Lean Times

Photo by Kira auf der Heide on Unsplash

Lean Times

Early robins visit
the shriveled apples —
leftovers,
too high
in the branches to pick
last fall.
So, I left them
to the winter’s
cold wind
and
a tree full of
desperate,
crafty birds.

–Steve Peterson

 

Heartwood

Photo by Erda Estremera on Unsplash

It’s been busy ’round these parts, which makes my life no different than everyone else in my world. Still, I’m not without some agency in all this craziness. This poem contemplates how “slow” also, sometimes, means “open.”

Heartwood

Beetles discover the heartwood,
something I’m trying to do
every day; maybe
I will stumble upon
an unnoticed place
deep under the bark; maybe
I will learn to find
that dark-quiet, too.

The clam that
backs into a rocky crevice
will open its shell
and take in the ocean; maybe
I will learn to filter
what I need
from what should be
left behind.

– Steve Peterson

 

 

Surface Tension

Water Striders j_arlecchino via Compfight

Surface Tension

None better, this golden day
on the bank of Canoe Creek.

Late afternoon slides
into long-shadowed dusk.

A mayfly, as we do,
swoops too close

to the surface, then squirms
to free itself.

And now I see

the water is carpeted in insects,
some wriggling, some not.

One of many, now
they float downstream.

– Steve Peterson

Drawing the Circle

singing-frog-in-watercolor-by-frits-ahlefeldt Frits Ahlefeldt-Laurvig via Compfight

Summer is winding down. I can see it in the trees’ leaves, the way they turn ever so slightly towards yellow, as if they are tired from the effort of their summer’s work. But everywhere, too, compulsion and desire.

Drawing the Circle

They came
like a division of tanks
shiny and clattering
these dragonflies
clearing swaths
through the insects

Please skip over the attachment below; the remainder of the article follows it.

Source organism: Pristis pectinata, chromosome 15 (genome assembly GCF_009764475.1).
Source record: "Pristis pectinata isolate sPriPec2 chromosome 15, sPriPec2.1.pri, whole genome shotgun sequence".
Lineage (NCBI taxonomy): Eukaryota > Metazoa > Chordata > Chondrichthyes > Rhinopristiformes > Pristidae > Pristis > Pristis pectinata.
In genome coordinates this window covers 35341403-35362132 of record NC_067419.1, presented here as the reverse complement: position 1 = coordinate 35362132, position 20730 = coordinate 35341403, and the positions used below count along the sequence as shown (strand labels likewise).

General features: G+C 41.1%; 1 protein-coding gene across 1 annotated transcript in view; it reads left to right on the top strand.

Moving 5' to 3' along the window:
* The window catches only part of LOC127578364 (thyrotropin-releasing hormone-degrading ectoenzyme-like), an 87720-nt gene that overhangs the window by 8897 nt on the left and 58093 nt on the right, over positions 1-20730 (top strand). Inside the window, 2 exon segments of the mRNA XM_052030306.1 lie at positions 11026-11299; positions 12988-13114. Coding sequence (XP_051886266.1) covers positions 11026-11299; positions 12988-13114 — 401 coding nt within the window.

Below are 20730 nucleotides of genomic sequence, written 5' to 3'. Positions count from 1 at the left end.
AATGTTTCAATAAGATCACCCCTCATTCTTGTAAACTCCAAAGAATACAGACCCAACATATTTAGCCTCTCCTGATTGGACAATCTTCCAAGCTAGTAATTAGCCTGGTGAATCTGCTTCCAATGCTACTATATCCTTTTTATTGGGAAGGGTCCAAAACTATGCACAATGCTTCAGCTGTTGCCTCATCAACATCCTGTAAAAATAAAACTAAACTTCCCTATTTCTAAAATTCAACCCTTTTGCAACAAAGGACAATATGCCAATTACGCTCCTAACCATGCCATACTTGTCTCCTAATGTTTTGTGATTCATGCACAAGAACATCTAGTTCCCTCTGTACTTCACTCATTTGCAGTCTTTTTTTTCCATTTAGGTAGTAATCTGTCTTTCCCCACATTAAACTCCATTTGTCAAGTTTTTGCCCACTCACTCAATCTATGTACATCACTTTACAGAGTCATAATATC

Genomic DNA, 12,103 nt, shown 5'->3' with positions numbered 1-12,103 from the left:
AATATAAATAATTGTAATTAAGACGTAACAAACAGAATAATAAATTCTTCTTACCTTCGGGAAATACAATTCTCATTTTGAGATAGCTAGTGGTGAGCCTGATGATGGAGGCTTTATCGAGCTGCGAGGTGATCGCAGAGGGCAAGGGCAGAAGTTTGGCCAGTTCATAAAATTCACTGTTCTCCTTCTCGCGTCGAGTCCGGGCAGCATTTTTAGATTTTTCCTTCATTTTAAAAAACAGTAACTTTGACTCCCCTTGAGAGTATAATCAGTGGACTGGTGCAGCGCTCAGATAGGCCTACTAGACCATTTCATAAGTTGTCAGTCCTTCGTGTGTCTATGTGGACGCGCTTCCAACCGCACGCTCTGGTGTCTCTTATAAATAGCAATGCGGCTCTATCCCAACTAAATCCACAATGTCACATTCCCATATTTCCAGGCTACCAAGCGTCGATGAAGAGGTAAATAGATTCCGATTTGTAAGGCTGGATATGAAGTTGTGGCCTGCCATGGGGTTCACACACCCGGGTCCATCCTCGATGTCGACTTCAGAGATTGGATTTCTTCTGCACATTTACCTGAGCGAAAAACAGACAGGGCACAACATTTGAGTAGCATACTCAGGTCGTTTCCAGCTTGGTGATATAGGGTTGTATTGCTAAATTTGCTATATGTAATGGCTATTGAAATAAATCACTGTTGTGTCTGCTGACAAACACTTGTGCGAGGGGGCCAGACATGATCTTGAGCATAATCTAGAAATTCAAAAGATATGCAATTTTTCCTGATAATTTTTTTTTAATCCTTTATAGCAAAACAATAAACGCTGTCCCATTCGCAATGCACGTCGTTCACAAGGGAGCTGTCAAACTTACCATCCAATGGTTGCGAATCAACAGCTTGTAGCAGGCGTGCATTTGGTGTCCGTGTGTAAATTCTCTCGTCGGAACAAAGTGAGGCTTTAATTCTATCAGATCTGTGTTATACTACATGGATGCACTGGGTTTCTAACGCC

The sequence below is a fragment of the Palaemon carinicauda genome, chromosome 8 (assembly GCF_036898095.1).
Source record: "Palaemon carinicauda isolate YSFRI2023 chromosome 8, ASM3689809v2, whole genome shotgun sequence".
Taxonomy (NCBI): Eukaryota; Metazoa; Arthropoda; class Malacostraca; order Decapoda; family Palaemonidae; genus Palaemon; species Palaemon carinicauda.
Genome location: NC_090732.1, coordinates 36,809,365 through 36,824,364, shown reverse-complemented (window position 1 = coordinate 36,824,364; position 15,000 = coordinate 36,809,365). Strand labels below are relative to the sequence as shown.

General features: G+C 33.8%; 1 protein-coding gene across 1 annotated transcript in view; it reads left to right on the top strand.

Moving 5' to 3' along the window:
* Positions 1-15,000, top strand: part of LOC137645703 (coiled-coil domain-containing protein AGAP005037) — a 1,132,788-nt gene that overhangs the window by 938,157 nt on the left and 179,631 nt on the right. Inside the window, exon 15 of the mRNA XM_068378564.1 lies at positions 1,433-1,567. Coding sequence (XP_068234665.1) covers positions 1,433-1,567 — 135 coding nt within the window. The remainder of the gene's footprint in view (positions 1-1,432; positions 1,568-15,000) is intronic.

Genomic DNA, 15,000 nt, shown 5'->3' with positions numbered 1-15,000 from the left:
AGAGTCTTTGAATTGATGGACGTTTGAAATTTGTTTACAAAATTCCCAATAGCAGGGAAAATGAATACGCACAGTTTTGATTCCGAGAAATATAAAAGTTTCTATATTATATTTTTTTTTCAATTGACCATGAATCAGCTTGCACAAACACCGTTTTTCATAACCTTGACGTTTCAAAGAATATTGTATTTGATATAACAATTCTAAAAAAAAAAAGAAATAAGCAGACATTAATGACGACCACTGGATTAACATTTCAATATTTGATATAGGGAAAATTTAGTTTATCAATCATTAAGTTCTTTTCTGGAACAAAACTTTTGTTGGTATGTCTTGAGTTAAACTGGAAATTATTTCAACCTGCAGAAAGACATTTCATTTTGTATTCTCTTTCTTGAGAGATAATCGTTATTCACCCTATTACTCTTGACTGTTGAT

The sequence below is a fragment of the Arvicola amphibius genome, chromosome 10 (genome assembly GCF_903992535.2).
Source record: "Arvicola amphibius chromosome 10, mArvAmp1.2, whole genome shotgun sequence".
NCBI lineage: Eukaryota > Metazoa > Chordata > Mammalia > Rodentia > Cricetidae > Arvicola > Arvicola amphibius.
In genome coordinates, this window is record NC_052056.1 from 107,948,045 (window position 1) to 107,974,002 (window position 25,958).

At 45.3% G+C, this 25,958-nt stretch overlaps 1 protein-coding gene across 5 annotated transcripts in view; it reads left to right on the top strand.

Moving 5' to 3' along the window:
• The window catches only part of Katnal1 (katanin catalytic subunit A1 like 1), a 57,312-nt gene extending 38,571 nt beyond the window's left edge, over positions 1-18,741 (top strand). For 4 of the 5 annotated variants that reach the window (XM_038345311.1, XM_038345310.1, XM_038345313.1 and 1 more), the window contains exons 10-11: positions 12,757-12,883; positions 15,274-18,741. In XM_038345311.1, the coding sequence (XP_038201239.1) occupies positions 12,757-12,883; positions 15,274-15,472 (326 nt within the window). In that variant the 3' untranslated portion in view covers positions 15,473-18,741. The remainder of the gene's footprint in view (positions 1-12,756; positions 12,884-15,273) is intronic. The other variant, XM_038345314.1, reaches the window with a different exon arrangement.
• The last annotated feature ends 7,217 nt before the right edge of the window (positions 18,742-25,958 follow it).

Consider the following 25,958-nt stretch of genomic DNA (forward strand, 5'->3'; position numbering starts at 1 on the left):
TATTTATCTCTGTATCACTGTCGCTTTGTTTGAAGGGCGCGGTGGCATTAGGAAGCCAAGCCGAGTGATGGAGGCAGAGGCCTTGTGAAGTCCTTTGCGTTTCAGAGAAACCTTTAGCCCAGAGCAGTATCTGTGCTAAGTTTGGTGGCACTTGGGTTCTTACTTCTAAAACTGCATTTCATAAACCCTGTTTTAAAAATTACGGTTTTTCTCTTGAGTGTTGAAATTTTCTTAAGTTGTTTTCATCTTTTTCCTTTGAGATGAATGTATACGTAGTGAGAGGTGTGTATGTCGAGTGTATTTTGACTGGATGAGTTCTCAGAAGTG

that left the safety
of the prairie grass,
propelled toward the light
above
a cotillion of swallows dance
through the dragonflies
and higher yet,
on the far side of the valley,
tired from the long summer days
shadows lean heavily
on the east side of trees
leaves
faded toward yellow,
spent from their obligation
to make something
from next to
nothing
now stands in the way
of the growing darkness,
the trill of the
toads’ desire
to draw the circle
close.

–Steve Peterson

Storm Lessons

shades-of-grey Jeremy Hiebert via Compfight

Here is a poem I wrote earlier this summer after watching a storm come across the lake at the family cabin. Thunder echoes off the trees that surround the lake.

Storm Lessons

What can I learn
from a summer squall
that rushes across the lake,
whipping up whitecaps
and turning the soft, blue water
a sullen, spattered gray?
That darkness
arrives quickly sometimes?
That both calm and tumult
can occupy
the same surface?
That what moves in
also moves on? These are
important things to consider
on a late afternoon
while the dragonflies
wait out the rain
under the eaves.

– Steve Peterson

Two Haiku from Up North

Here are two haiku from my recent trip north. The woods are several weeks behind Iowa, so the trees are still green-tipped and the skimmers (dragonflies) are plentiful! White-throated sparrows sang in the balsam scrub and warblers sang among the aspens.

Fir or Pine Needles Stuart Rankin via Compfight

 

dark pine needles
backlit against the gray sky –
distant thunder rumbles

 

the fir’s youngest branches
offer dragonfly
a place to rest

Between the Water and the Air

Dragonflies are hatching. Skimmers and darners are darting, catching mosquitoes, midges, and whatever else they can find. This poem is about that, but also about the moments that make life rich, and how easy it is to miss them. Gratitude.

Ringed Boghaunter (Williamsonia lintneri) Dragonfly - Male David Marvin via Compfight

Between the Water and the Air

Maybe a different day
would have passed unnoticed
like the rabbit, hunched and silent,
who watches you make your way
through the pasture grass.
Especially under a leaden sky
that promises all day rain,
it is easy enough to miss
the significance of things.

But there, at your foot,
pausing for a moment
between the water and the air,
a dragonfly’s transparent wings
glint wet and new;
and within them the whole
threatening sky, the leaning
grass, the dying elms that rim
the field, your peering eye,
this entire large world
are caught
in a web of veins.

– Steve Peterson